Popular Literature in God’s Great Design

Dear readers, let me tell you the stories of two young girls.

Sydney was “Christian” at home under the watchful eye of her parents. But her choice of books reflected a desire to fit in with current trends. She could easily follow a conversation about the latest horror and erotica publications. She could even contribute. If only her parents knew… she didn’t want to think about it.

On the opposite end of the spectrum, Chelsea had built up around her a web of rules. “No swearing”, “no hint of romance”, “If it doesn’t mention God in the first 30 pages, ditch it”. Sorting through the potentials to find something that fit her tiny mold sucked all the passion out of a girl who had once loved to read.

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Instead of looking for a list of rules, look for the right mindset.

I first want to establish that neither of the above approaches to media consumption – whether books, movies or anything else – is good. Neither is thriving in God’s beautiful design for our lives. Sydney’s way shows a lack of sincere desire to surrender her whole life to God, while Chelsea was void of love, joy and peace.

Media is neither inherently good nor inherently bad. Its impact on our lives depends on our use of it and our attitude towards it. I hope you’ll understand that I don’t know where the perfect balance is. Furthermore, I don’t want to set any rules for you that aren’t in the Bible and risk taking Chelsea’s approach.

Instead, let me leave you with one simple thought and some questions to reflect on.

What do you feed your heart and soul?

Whenever we read something, we’re allowing its values and ideas into our susceptible hearts and souls. We are very easily influenced by what we read – sometimes more than we know or want to admit. The things that we take in determine what we put out – that is, what we think, say and do. Jesus said it himself:

A good man brings good things out of the good stored up in his heart, and an evil man brings evil things out of the evil stored up in his heart. For the mouth speaks what the heart is full of.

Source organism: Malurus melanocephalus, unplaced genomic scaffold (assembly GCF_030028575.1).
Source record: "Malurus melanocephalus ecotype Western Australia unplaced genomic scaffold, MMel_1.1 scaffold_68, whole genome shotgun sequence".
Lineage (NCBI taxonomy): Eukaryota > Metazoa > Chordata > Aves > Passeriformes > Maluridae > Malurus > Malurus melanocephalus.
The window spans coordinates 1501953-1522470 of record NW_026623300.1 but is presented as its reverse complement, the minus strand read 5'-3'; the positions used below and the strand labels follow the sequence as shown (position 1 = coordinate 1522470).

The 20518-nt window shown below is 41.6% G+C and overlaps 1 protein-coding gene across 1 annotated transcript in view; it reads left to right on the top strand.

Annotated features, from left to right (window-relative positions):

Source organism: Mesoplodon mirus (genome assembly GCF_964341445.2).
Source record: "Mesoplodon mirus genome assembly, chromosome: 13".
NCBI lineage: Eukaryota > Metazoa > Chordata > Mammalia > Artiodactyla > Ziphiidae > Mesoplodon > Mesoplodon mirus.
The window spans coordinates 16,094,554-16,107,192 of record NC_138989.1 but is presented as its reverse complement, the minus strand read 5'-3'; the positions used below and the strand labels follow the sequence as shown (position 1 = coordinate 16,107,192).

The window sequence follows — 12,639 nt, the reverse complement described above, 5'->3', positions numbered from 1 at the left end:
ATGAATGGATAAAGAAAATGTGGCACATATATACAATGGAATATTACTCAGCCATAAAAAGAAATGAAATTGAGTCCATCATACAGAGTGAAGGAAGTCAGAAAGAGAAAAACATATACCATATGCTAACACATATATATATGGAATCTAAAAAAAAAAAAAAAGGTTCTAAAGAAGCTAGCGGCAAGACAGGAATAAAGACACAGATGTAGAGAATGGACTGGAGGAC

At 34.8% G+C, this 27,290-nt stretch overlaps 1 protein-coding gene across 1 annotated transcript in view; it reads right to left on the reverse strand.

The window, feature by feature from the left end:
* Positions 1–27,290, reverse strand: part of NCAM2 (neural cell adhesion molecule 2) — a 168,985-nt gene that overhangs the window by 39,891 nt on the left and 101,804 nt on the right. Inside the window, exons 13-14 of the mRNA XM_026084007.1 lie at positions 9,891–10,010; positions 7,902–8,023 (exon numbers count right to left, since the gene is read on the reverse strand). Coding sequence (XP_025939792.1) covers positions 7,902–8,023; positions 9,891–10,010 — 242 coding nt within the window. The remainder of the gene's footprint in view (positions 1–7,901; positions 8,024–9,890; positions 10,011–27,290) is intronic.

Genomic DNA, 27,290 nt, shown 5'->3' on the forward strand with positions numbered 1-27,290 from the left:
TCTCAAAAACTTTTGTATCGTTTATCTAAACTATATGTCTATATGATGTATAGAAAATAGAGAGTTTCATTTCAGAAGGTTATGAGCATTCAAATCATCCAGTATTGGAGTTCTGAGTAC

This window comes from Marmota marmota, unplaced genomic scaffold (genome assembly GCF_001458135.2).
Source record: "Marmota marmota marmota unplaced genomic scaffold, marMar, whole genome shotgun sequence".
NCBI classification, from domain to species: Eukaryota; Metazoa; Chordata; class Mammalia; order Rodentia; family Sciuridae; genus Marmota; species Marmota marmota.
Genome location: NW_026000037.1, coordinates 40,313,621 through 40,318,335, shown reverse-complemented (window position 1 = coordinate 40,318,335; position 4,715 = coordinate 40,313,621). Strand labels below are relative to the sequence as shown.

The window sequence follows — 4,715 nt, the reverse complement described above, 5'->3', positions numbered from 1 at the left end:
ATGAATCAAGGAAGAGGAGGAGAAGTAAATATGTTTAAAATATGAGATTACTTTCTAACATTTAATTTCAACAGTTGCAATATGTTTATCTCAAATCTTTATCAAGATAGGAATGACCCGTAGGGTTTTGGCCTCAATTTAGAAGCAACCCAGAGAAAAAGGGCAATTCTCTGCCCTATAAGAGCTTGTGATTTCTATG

-Luke 6:45

And how does that store of good (or evil) get into our hearts? At least part of it is by the media we consume.

Think about this

Instead of looking for rigid self-assigned rules to govern your media consumption, consider the questions below. Reflect on them honestly to help you determine what sort of attitude you should foster.

  • Do the romance stories I read rouse in my heart discontentment or longing for something I don’t have?
  • Do these stories evoke fear for the sake of feeling afraid and neglect to assert that God is in control? Do I have nightmares inspired by these books? Do they cause me to doubt God’s sovereignty?
  • Is the language in these books appropriate for a child of God? Are there swear words? Do they use God’s name mockingly?
  • Do these books put me in a bad mood? Do they make me impatient and irritable? Does my mood honor God while I’m reading these books?
  • Would I want my parents to read this? Alternatively, would I let a God-honoring mentor to read this?
  • Does this book make me think about things that are true, noble, right, pure, lovely, admirable, excellent and praiseworthy? (These are the types of things that God wants us to think about, based on Philippians 4:8)
  • Does this book advocate the truth?

Feel free to share your reflections via a comment below.

Are there other questions you have asked yourself?

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2 thoughts on “Popular Literature in God’s Great Design

  1. These are great thoughts, Jordy!

    It can be really hard to find clean romance. I don’t want to read inappropriate books that give me wrong thoughts. But in this 21st century, sometimes it seems impossible to find wholesome reads. Thankfully, I have found some amazing authors who have written 100% clean books, which I am very thankful for.

    The #1 rule I have is that I cannot read books with the Lord’s name in vain. This is very contradictory to what the Bible says is true, noble, right, etc. That is probably the biggest thing that will make me discard a book.

    Thanks for sharing your thoughts! =)

    Liked by 1 person

    1. Hosanna, I’m really encouraged by your desire to read things that do NOT take our Lord’s name and use it flippantly. It feels like the importance of this command is all but forgotten in our world.

      Like

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